You ever get into discussions with people at work and they invariably say something like, “Well, if I ran stuff…” We’ve all done this. I have, probably more times than I can count. For a frame of reference there, I’m 34 and have been a manager maybe once or twice in the context of summer programs or interns, so clearly I’m not doing a lot in the way of “Well, I run stuff…”
I’ve long wondered about the ties between “hierarchy” (the organizational structure, top-to-bottom, of a place) and “respect.” At most places, the standard assumption is to respect the top of the hierarchy, at least in public/to their face/at events. (Behind their backs, you may grouse with co-workers about them.) I’ve also known a lot of people who aspire to higher positions under the guise of “wanting to make things better,” but in reality their goal is “to have people respect them.”
In reality, when your respect comes solely from hierarchy, that’s the lowest form of respect possible.
Don’t believe me? Read this from Harvard Business Review. It’s from the CEO of Red Hat. It’s mostly pretty interesting, and makes that same point I put in bold above: hierarchy as your driving force of respect is not a good thing. In the same vein, people often confuse “formal power” with “knowing what’s best.” That’s also a problem. (Work is fraught. It happens. You can drive strategy without formal power, but it’s challenging.)
The CEO of Red Hat uses these three ideas in terms of becoming a genuinely respected leader:
- Show passion for the purpose of the organization
- Demonstrate confidence
- Engage your people
Those three bullet points are somewhat fraught, just for these three reasons:
- Most companies don’t know how to define purpose properly. (Maybe Red Hat does, though. That would be awesome.)
- I would say it’s less about confidence — because that can make you come off like an asshole — and more about finding the intersection of your confidence and your humility.
- Employee engagement. Love it, but no one really knows what it is.
Here was perhaps the most interesting section to me:
Owning up to what you don’t know is an important way to build trust. But it’s just as important to be able to contribute your knowledge and expertise in a way that’s more about the community and what it needs than it is about you and your ego. At Red Hat, one of the greatest insults or blows to your ego comes when you put something on one of the internal discussion threads and receive nothing back—neither positive nor negative. “That’s the worst outcome, truly,” Kim Jokisch, director of Red Hat’s employment branding and communications team, told me. “That means they’re likely ignoring it, which means you’ve failed in some way.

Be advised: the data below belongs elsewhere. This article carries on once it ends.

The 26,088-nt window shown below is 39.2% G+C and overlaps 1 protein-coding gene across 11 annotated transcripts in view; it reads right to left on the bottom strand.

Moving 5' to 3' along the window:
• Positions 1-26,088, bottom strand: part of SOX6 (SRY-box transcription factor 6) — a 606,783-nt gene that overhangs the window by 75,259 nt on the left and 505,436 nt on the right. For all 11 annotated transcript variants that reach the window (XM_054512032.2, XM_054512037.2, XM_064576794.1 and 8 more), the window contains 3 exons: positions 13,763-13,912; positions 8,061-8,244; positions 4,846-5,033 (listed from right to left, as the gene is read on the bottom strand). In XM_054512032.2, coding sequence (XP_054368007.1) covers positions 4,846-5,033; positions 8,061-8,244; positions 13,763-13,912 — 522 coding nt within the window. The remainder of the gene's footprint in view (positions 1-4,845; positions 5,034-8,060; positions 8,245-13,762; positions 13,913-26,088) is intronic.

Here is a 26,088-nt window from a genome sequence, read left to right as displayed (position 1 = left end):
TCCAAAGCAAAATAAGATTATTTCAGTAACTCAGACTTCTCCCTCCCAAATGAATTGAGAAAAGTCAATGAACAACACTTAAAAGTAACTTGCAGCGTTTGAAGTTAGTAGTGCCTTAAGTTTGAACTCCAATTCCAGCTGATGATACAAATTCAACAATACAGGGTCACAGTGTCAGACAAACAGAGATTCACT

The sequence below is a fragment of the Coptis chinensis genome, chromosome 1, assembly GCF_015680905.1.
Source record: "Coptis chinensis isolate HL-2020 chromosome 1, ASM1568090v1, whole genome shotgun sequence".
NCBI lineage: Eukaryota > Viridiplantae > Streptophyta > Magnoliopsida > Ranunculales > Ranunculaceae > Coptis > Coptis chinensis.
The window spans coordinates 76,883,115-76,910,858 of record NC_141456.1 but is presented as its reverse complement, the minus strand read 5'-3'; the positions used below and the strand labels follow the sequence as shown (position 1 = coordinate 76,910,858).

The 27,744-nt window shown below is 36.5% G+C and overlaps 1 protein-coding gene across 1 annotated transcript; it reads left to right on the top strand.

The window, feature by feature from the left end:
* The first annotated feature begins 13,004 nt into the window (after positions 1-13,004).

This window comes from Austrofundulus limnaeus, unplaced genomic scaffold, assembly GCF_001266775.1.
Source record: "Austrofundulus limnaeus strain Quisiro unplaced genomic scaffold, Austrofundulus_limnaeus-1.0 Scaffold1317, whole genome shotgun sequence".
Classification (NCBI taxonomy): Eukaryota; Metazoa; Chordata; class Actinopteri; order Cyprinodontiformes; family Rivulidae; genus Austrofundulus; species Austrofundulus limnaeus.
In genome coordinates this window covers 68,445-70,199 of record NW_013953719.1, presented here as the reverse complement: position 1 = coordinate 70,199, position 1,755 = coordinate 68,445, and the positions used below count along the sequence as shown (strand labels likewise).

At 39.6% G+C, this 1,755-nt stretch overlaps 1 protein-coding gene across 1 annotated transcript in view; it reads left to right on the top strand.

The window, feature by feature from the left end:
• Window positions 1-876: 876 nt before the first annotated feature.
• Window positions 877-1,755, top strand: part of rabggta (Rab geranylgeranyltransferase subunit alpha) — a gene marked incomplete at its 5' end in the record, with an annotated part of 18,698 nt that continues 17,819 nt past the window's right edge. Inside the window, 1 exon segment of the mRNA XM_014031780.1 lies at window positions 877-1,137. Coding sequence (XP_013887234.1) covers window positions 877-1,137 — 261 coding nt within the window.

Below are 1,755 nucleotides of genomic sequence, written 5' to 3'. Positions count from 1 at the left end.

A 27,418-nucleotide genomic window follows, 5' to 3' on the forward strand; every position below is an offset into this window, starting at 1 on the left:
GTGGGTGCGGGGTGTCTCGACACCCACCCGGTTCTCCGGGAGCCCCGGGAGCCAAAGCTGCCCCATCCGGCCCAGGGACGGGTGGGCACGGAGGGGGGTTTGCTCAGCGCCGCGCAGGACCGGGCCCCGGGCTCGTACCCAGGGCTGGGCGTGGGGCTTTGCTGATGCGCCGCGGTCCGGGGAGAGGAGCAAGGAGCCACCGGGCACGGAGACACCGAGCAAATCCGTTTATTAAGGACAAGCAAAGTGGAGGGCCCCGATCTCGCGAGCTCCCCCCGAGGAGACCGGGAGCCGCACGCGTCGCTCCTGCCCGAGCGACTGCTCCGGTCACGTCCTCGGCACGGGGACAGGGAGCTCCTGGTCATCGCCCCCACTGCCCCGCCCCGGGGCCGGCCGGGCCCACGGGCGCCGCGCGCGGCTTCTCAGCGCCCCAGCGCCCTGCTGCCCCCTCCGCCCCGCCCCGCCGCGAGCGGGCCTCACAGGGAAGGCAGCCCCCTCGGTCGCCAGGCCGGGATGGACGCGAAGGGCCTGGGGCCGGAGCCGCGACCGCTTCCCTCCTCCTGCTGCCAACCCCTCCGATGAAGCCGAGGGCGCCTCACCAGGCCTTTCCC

That’s interesting to me, just because I look at e-mail/thread/board response rates kind of the same way I look at the bigger issue, as in … people almost always ignore e-mails from down a chain, but almost never ignore e-mails from up the chain. Phrased another way: this is why “out-of-office” is bullshit.
If I put something on a discussion thread at any job I’ve ever had and heard nothing back — and then when I thought, “I’ve failed!!” — I’d probably have jumped off about six bridges by now. I get that Red Hat probably has a very specific type of culture internally and that’s awesome, but I can’t see a world where lack of response equates to failure. Most things don’t get a response down a chain; that happens almost regardless of your e-mail/message length.
I do think the whole association of “I have this title, so I deserve respect from others!” is terrible. The whole way you “come up” in the world — in athletics, in school, with your family and friends — respect has to be earned. It shouldn’t be earned from a title. It should be earned from your actions. That seems logical, right?
Phrase this another way: at most organizations, people get promoted — i.e. they earn the titles that supposedly come with respect — because they (a) play politics well or (b) make money for the organization. Both are inherently logical; big dogs won’t promote new people to the top that they don’t already like (politics) and no one deserves to make $240K if they’re only bringing in $75K in what they work on (making money).
But often, the types of people who are good at politics + making money are awful managers, because they’re the type of people who always assume “customer/client” is first/right/always wins and employee is “eh, whatever, they might leave anyway.” That’s a pervasive attitude.
So … just having the title in the hierarchy doesn’t afford you the respect. That’s actually the lowest form of respect you can have. The highest form has to be earned and worked-for.